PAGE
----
Properties 
A few interesting properties of the 2D DFT.


The properties described here can be
best seen with some simple examples. The exampled are laid out by
giving the spatial domain representation followed by the magnitude of
the frequency domain representation and (optionally) the phase of the
frequency information. The phase for the larger squares is mostly an
incomprehensible mess (one of the properties should make it clear why
this is true) and so it is not included. The base image signal we will
use for this illustration is the 2D analog of the square pulse. It is
a square centered in the middle of the image as shown below:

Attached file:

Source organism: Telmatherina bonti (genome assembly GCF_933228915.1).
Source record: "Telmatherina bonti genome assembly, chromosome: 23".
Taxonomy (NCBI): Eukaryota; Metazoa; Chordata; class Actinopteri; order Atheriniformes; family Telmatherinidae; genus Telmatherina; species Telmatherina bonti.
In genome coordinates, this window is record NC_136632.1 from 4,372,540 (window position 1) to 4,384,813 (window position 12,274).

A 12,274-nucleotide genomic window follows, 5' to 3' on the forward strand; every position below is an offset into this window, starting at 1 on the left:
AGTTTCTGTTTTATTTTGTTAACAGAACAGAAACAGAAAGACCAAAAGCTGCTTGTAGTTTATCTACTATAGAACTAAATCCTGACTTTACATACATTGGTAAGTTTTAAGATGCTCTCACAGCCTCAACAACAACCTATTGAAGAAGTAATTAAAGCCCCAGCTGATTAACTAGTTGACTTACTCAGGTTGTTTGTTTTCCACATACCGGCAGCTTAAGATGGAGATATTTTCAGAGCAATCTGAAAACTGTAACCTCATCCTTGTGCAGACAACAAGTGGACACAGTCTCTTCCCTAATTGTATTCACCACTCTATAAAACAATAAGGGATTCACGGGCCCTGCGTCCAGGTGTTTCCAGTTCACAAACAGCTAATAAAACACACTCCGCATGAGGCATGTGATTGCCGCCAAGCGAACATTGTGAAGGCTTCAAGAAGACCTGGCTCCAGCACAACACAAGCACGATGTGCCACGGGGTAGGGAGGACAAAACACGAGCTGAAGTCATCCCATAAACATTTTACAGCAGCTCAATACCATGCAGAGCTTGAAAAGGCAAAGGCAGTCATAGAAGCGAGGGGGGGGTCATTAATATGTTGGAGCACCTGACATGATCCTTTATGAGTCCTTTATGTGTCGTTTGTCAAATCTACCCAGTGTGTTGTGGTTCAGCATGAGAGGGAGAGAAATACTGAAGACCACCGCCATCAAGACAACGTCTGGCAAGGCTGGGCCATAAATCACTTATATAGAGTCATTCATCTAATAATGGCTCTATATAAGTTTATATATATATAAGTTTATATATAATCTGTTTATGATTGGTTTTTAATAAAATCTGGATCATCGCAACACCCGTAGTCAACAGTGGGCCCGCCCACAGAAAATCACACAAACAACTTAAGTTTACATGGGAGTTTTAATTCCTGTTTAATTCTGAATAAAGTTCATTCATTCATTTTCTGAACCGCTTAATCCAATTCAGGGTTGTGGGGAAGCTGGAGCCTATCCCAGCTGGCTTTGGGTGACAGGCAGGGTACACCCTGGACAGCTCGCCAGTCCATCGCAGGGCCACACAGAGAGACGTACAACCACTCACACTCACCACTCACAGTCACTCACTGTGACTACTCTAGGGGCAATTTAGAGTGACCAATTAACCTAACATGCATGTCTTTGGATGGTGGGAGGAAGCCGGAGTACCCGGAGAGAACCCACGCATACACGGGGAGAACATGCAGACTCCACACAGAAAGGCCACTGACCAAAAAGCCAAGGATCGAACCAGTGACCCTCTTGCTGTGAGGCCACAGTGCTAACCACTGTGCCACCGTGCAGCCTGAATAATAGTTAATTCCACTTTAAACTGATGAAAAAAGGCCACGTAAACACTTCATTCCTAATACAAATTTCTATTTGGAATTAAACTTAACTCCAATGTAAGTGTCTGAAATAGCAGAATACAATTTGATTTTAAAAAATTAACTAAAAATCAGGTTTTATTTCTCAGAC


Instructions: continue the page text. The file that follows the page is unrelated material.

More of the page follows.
Note that for a two dimensional square pulse, the magnitude of the
frequency is a two dimensional sinc, which is analogous to its one
dimensional counterpart.

As the math predicts, rotating the pulse by fortyfive degrees also
rotates its frequency content by the same amount.

Analagous to time dilation in one dimensional signals, shrinking in
the spatial domain will cause an expansion of the frequency
content. In this extreme case, a two pixel square pulse expands the
sinc pulse until only the central lobe is significant.

Shifting the scaled pulse to the upper lefthand corner shifts the
phase along the line y = x while leaving the magnitude untouched.